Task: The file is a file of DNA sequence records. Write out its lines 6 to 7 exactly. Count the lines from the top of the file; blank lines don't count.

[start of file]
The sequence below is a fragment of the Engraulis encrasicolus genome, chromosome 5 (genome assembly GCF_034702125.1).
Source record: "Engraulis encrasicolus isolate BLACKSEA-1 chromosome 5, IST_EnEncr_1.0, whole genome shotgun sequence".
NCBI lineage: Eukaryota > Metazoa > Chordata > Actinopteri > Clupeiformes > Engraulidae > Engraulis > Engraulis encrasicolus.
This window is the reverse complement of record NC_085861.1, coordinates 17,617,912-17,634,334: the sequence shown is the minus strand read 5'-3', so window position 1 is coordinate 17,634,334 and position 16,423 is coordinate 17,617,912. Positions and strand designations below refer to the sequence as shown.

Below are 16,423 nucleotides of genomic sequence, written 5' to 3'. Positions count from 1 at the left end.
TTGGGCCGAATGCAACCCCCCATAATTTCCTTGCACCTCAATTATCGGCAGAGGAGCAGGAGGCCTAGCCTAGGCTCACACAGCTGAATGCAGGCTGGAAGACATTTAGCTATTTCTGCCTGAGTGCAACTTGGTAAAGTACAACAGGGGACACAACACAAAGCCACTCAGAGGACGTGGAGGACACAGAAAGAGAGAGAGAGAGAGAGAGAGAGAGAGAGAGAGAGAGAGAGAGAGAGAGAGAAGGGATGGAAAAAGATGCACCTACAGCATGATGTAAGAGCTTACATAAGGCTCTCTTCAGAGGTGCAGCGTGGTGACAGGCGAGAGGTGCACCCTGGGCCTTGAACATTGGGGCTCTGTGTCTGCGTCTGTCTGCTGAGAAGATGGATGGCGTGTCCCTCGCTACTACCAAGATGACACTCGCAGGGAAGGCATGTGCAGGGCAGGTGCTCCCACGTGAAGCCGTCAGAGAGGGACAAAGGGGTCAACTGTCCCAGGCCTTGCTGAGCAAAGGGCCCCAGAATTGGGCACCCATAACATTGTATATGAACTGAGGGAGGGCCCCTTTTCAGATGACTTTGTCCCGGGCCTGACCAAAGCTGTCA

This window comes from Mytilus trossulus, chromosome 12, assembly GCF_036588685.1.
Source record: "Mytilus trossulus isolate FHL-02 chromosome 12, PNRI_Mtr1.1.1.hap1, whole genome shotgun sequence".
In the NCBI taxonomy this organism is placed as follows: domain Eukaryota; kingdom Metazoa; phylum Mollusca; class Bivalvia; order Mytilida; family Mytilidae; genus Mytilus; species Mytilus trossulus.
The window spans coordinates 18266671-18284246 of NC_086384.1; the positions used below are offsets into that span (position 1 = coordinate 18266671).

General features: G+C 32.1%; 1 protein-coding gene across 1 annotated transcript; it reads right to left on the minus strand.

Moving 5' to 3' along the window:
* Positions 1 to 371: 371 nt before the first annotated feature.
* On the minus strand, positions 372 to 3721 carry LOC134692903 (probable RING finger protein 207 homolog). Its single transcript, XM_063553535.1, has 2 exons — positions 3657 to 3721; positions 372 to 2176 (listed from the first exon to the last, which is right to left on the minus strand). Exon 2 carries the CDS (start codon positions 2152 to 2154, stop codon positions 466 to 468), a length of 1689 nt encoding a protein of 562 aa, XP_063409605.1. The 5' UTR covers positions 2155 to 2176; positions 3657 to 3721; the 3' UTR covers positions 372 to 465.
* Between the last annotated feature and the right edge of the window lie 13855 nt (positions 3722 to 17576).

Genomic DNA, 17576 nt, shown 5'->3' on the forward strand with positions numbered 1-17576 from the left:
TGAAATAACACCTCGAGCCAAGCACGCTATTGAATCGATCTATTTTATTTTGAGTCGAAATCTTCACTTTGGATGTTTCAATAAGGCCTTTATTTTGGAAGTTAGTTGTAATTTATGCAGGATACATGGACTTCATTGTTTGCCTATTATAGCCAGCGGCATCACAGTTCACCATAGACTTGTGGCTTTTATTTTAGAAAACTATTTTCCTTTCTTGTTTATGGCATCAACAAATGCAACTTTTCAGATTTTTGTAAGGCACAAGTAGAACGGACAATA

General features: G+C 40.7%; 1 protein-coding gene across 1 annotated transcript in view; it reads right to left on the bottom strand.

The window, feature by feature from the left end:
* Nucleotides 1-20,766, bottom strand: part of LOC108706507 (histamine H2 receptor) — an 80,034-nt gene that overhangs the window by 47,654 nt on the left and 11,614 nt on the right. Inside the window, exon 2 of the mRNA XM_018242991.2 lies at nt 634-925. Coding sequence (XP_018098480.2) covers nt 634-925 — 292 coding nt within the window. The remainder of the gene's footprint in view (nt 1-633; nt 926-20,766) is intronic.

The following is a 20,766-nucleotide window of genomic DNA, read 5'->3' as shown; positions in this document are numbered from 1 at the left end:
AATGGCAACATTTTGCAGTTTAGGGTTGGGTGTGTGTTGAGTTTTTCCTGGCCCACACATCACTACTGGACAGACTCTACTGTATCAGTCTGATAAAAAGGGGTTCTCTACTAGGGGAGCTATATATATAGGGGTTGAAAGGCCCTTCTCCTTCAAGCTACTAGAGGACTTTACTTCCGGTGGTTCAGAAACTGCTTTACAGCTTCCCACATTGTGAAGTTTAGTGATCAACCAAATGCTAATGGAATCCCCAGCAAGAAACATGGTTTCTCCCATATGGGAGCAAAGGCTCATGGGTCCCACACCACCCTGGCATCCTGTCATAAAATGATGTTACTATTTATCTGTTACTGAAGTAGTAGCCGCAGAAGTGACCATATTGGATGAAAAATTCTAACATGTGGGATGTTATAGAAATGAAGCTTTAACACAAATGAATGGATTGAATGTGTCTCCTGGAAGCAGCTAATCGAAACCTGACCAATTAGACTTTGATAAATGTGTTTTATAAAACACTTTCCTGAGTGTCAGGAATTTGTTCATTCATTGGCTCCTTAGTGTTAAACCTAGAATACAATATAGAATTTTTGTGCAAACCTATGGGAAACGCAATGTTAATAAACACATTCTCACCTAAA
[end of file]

TTGGGCCGAATGCAACCCCCCATAATTTCCTTGCACCTCAATTATCGGCAGAGGAGCAGGAGGCCTAGCCTAGGCTCACACAGCTGAATGCAGGCTGGAAGACATTTAGCTATTTCTGCCTGAGTGCAACTTGGTAAAGTACAACAGGGGACACAACACAAAGCCACTCAGAGGACGTGGAGGACACAGAAAGAGAGAGAGAGAGAGAGAGAGAGAGAGAGAGAGAGAGAGAGAGAGAGAGAGAAGGGATGGAAAAAGATGCACCTACAGCATGATGTAAGAGCTTACATAAGGCTCTCTTCAGAGGTGCAGCGTGGTGACAGGCGAGAGGTGCACCCTGGGCCTTGAACATTGGGGCTCTGTGTCTGCGTCTGTCTGCTGAGAAGATGGATGGCGTGTCCCTCGCTACTACCAAGATGACACTCGCAGGGAAGGCATGTGCAGGGCAGGTGCTCCCACGTGAAGCCGTCAGAGAGGGACAAAGGGGTCAACTGTCCCAGGCCTTGCTGAGCAAAGGGCCCCAGAATTGGGCACCCATAACATTGTATATGAACTGAGGGAGGGCCCCTTTTCAGATGACTTTGTCCCGGGCCTGACCAAAGCTGTCA

This window comes from Mytilus trossulus, chromosome 12, assembly GCF_036588685.1.